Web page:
Published 6 June 2019

TRAFFIC's Behavioural Change team celebrated with award on World Environment Day

5th June 2019, Edinburgh, Scotland—TRAFFIC team members working on Social and Behavioural Change Communications (SBCC), commemorated World Environment Day this year by delivering an award-winning paper and presentation, at the World Social Marketing Conference (WSMC)[1] in Edinburgh, Scotland.

TRAFFIC's submission is awarded "Highly Commended" at the World Social Marketing Conference

In the context of a 40% rejection rate, TRAFFIC’s paper sharing case study information on the Chi initiative in Viet Nam had been accepted by the international peer review panel associated with the Conference, without any changes requested. It then went on to be awarded a “Highly Commended” certificate in the case study submissions category, the only such award made for that group.

Key conclusions in the paper included that communications aiming to raise awareness of the plight of the species alone do not necessarily resonate with the most prolific group of consumers in Viet Nam. This illustration of the so called “Intention-Behaviour”, or “Value-Action Gap”, was a theme that featured prominently across many of the presentations made at WSMC.

Additionally, findings such as that the Chi target audience is primarily informed by the views and beliefs of their social networks, family and friends, rather than by the facts of the chemical composition of rhino horn or concerns about the threat of extinction of a species, also resonated with other case studies, and reinforced the importance of social marketing and behavioural science approaches to achieving real and rapid change.

Considering that the CITES[1] Secretariat echoed these considerations in their pre-amble to TRAFFIC’s “Consultant’s Report”[2], prepared as part of the review of progress towards the CITES Demand Reduction Resolution (Resolution Conf. 17.4), delivering against CITES Decision 17.84:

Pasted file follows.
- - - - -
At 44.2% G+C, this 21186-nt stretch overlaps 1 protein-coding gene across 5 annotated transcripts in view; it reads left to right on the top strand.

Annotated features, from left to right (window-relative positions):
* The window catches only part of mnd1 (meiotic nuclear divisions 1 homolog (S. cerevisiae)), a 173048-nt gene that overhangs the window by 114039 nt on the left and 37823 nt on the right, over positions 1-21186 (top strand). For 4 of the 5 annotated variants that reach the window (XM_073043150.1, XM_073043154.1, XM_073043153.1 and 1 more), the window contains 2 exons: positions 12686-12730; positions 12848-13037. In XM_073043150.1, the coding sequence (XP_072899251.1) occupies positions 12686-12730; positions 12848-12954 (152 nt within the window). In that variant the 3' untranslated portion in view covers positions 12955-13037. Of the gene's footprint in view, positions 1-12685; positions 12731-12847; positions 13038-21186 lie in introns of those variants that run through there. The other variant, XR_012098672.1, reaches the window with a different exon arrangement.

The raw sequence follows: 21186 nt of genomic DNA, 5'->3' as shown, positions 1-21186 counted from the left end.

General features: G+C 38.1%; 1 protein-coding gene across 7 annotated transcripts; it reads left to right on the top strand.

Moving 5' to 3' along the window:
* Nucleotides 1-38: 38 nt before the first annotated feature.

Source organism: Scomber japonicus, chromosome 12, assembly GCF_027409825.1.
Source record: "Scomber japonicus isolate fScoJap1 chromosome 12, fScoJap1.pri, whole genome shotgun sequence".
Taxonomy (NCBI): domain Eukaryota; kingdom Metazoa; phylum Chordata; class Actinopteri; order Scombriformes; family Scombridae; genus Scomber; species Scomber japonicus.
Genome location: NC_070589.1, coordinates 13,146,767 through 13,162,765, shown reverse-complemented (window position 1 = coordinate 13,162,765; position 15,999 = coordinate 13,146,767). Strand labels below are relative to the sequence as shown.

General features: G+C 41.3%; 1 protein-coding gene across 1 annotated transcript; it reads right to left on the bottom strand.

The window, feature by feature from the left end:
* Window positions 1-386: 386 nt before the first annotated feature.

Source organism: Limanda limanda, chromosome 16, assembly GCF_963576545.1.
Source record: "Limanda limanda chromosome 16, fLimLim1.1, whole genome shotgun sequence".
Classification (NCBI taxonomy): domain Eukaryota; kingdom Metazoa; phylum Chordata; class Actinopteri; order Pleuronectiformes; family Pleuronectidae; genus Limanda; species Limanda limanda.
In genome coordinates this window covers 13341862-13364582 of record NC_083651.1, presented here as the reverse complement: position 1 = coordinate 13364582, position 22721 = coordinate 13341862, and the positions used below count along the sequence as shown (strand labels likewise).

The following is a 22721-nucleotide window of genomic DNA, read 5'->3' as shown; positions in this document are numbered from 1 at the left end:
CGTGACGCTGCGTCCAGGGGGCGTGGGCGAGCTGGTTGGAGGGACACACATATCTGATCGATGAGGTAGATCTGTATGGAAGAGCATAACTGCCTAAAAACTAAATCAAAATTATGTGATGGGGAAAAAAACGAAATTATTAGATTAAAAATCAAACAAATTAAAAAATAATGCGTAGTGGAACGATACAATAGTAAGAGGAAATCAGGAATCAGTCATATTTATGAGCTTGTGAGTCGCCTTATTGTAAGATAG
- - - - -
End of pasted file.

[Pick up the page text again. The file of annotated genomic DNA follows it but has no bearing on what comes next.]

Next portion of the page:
“It is critical that Parties understand the difference between well-targeted demand reduction strategies through behaviour change and mass campaigns to raise awareness of the plight of endangered species and the various negative impacts of poaching and wildlife trafficking. Although both approaches have their merits, the former is more imperative in order to address the urgent needs.”

CITES Secretariat

Today TRAFFIC also launched two “Good Practice Guidelines” – Designing Effective Messages and Choosing the Right Messenger – for the SBCC Community of Practice for World Environment Day, 2019. These Guidelines followed the Expert Roundtable on “Messages and Messengers”, in Bangkok, Thailand on the 16th and 17th August 2018[3], and were co-produced by TRAFFIC with the Behavioural Insights Team (BIT)[4]. High demand for resources such as these Guidelines reflects the increasing interest across the conservation community in the application of behavioural science across a range of natural resource protection issues, including wildlife trade, as captured in the recent TRAFFIC Bulletin (Vol. 31, No. 1[5]).

The WSMC paper and presentation, and Messages and Messengers Good Practice Guidelines, will soon be complemented by a dedicated e-Course on embedding behavioural science in conservation communications, and in a behavioural change decision tree on similar themes. Further information regarding TRAFFIC’s work for the Community of Practice is available on the Wildlife Consumer Behaviour Change Toolkit,

TRAFFIC’s participation in the WSMC and production of the Good Practice Guidelines, has been made possible through the generous support of USAID, through the Wildlife Trafficking Response, Assessment and Priority Setting (Wildlife TRAPS) project, with a contribution from the German Polifund project, implemented by GIZ on behalf of the German Federal Ministry for Economic Cooperation and Development (BMZ) and the German Federal Ministry for Environment, Nature Conservation and Nuclear Safety (BMU).